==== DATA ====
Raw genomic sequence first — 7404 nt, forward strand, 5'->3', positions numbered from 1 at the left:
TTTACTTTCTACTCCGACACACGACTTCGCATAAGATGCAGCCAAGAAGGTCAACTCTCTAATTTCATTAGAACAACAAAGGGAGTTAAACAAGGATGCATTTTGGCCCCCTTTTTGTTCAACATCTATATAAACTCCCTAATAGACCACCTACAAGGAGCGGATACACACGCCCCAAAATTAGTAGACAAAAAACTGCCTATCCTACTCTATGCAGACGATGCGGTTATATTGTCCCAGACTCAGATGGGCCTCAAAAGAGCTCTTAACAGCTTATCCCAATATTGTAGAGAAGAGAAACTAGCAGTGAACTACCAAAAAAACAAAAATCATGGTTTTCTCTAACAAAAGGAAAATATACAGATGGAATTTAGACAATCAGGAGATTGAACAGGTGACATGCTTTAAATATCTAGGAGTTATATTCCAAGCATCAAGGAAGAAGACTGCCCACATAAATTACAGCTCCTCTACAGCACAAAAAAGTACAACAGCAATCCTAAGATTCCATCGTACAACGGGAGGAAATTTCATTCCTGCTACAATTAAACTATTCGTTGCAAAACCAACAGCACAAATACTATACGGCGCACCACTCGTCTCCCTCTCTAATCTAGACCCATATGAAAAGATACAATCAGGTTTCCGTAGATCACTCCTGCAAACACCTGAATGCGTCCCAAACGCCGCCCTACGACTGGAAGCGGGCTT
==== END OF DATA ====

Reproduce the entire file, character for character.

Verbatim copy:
Raw genomic sequence first — 7404 nt, forward strand, 5'->3', positions numbered from 1 at the left:
TTTACTTTCTACTCCGACACACGACTTCGCATAAGATGCAGCCAAGAAGGTCAACTCTCTAATTTCATTAGAACAACAAAGGGAGTTAAACAAGGATGCATTTTGGCCCCCTTTTTGTTCAACATCTATATAAACTCCCTAATAGACCACCTACAAGGAGCGGATACACACGCCCCAAAATTAGTAGACAAAAAACTGCCTATCCTACTCTATGCAGACGATGCGGTTATATTGTCCCAGACTCAGATGGGCCTCAAAAGAGCTCTTAACAGCTTATCCCAATATTGTAGAGAAGAGAAACTAGCAGTGAACTACCAAAAAAACAAAAATCATGGTTTTCTCTAACAAAAGGAAAATATACAGATGGAATTTAGACAATCAGGAGATTGAACAGGTGACATGCTTTAAATATCTAGGAGTTATATTCCAAGCATCAAGGAAGAAGACTGCCCACATAAATTACAGCTCCTCTACAGCACAAAAAAGTACAACAGCAATCCTAAGATTCCATCGTACAACGGGAGGAAATTTCATTCCTGCTACAATTAAACTATTCGTTGCAAAACCAACAGCACAAATACTATACGGCGCACCACTCGTCTCCCTCTCTAATCTAGACCCATATGAAAAGATACAATCAGGTTTCCGTAGATCACTCCTGCAAACACCTGAATGCGTCCCAAACGCCGCCCTACGACTGGAAGCGGGCTT